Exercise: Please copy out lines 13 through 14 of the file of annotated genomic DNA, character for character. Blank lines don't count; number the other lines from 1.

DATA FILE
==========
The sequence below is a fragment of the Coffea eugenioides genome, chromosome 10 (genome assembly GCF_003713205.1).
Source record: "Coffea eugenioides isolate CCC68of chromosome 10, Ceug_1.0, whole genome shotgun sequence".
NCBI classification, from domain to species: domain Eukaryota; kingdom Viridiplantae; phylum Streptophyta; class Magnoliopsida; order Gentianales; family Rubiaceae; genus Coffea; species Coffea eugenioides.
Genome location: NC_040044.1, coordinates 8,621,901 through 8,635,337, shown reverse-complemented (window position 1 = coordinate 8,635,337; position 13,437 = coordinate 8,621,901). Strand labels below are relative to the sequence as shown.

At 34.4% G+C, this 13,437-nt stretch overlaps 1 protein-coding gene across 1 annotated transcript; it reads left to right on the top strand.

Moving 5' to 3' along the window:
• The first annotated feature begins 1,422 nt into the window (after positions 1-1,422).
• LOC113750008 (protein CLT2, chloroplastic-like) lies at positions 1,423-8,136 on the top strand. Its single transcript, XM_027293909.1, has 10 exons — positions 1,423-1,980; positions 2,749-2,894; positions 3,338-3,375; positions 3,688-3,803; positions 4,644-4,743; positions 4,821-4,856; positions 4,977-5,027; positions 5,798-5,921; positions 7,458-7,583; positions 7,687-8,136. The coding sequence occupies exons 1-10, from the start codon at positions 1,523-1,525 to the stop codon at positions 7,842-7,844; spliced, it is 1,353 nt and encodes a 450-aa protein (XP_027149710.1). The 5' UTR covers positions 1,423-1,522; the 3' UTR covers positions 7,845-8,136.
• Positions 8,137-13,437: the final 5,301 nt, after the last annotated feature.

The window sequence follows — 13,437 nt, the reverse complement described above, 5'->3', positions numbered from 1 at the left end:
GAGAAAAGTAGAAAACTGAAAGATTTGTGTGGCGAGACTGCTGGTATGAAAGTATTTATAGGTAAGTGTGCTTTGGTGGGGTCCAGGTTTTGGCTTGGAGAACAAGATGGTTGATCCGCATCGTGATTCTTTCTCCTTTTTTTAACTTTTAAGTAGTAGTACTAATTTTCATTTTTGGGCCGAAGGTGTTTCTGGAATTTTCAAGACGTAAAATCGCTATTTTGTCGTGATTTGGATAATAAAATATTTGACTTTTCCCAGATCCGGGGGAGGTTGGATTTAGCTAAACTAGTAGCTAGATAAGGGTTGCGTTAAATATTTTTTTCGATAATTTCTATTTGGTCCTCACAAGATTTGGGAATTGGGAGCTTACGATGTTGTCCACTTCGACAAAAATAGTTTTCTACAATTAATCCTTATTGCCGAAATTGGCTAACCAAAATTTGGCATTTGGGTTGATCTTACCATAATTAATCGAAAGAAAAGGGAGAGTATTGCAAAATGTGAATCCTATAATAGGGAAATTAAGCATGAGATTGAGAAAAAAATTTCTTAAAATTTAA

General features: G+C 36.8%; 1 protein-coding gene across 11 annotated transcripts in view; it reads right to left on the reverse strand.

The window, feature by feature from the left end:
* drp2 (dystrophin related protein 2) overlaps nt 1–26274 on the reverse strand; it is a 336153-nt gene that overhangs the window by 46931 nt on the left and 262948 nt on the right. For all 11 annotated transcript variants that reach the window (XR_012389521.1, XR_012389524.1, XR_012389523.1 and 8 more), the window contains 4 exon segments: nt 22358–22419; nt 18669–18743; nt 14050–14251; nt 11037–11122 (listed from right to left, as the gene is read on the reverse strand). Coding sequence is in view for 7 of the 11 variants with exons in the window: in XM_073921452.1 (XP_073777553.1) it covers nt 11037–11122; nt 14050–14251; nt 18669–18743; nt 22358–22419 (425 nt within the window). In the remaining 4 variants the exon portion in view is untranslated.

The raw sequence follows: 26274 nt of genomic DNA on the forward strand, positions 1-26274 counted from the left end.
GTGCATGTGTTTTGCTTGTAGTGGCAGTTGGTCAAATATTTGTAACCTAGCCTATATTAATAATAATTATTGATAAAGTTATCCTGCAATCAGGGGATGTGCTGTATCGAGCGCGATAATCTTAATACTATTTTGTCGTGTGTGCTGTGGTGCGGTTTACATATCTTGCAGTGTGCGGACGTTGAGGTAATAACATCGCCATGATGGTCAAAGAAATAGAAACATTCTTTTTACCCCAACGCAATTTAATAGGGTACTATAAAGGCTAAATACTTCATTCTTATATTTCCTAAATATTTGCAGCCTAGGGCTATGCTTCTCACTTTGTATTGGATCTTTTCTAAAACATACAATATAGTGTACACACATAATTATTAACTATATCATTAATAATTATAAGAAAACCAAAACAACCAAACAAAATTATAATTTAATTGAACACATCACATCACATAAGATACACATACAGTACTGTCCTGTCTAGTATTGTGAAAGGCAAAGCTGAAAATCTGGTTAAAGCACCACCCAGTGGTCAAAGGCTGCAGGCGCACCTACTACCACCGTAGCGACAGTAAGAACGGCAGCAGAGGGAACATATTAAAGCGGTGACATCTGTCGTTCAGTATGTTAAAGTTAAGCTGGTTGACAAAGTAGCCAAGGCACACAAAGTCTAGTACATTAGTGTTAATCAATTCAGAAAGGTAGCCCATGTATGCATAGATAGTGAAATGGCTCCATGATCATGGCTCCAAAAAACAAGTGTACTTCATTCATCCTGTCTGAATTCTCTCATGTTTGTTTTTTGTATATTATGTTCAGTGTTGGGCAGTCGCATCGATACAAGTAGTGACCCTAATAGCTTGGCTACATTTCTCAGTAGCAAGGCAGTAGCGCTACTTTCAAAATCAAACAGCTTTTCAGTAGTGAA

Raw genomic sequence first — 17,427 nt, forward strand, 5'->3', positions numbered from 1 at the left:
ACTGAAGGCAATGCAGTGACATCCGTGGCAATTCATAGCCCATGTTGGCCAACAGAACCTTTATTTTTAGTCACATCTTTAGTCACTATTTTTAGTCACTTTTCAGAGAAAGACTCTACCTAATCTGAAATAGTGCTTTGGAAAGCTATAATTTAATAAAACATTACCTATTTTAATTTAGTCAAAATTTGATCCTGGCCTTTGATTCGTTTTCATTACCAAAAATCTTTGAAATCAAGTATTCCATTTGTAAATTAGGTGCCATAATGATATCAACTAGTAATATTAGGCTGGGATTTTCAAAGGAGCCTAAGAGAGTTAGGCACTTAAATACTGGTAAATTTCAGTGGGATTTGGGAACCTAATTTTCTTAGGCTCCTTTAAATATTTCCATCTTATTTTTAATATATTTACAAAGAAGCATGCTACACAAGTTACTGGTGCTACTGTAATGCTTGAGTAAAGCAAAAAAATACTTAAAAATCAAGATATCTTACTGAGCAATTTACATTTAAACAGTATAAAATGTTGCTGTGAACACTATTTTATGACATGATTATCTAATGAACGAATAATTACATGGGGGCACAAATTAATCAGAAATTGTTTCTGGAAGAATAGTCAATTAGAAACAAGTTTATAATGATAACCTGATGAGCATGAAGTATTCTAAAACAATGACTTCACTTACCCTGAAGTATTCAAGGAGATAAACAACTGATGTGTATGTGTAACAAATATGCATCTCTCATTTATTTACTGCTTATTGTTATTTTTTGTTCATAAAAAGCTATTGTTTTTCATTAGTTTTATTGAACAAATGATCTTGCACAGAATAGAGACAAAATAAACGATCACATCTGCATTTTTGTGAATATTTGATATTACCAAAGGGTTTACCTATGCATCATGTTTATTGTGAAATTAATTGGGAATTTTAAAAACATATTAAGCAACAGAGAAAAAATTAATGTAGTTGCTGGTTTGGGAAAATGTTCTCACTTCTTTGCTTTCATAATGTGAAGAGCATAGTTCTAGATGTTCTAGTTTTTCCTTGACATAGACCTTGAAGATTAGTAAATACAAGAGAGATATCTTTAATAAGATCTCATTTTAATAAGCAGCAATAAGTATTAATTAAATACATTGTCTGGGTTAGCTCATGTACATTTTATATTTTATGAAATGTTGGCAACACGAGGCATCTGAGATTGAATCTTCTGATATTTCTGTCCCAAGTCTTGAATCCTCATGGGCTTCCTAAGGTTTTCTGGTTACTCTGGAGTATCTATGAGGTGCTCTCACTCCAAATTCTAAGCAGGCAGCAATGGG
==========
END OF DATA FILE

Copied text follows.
The window, feature by feature from the left end:
* drp2 (dystrophin related protein 2) overlaps nt 1–26274 on the reverse strand; it is a 336153-nt gene that overhangs the window by 46931 nt on the left and 262948 nt on the right. For all 11 annotated transcript variants that reach the window (XR_012389521.1, XR_012389524.1, XR_012389523.1 and 8 more), the window contains 4 exon segments: nt 22358–22419; nt 18669–18743; nt 14050–14251; nt 11037–11122 (listed from right to left, as the gene is read on the reverse strand). Coding sequence is in view for 7 of the 11 variants with exons in the window: in XM_073921452.1 (XP_073777553.1) it covers nt 11037–11122; nt 14050–14251; nt 18669–18743; nt 22358–22419 (425 nt within the window). In the remaining 4 variants the exon portion in view is untranslated.